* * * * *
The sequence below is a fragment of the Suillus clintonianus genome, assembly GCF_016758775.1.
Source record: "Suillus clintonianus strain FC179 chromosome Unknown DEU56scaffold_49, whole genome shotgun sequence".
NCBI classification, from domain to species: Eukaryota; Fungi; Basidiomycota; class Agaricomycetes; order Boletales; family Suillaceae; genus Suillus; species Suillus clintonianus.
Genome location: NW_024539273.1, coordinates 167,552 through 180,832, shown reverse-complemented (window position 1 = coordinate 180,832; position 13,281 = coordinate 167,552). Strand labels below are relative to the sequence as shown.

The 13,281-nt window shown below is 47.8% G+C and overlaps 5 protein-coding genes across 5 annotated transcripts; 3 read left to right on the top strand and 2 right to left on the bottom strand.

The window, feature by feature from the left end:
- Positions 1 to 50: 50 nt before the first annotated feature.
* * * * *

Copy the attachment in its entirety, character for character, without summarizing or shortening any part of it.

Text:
The sequence below is a fragment of the Suillus clintonianus genome, assembly GCF_016758775.1.
Source record: "Suillus clintonianus strain FC179 chromosome Unknown DEU56scaffold_49, whole genome shotgun sequence".
NCBI classification, from domain to species: Eukaryota; Fungi; Basidiomycota; class Agaricomycetes; order Boletales; family Suillaceae; genus Suillus; species Suillus clintonianus.
Genome location: NW_024539273.1, coordinates 167,552 through 180,832, shown reverse-complemented (window position 1 = coordinate 180,832; position 13,281 = coordinate 167,552). Strand labels below are relative to the sequence as shown.

The 13,281-nt window shown below is 47.8% G+C and overlaps 5 protein-coding genes across 5 annotated transcripts; 3 read left to right on the top strand and 2 right to left on the bottom strand.

The window, feature by feature from the left end:
- Positions 1 to 50: 50 nt before the first annotated feature.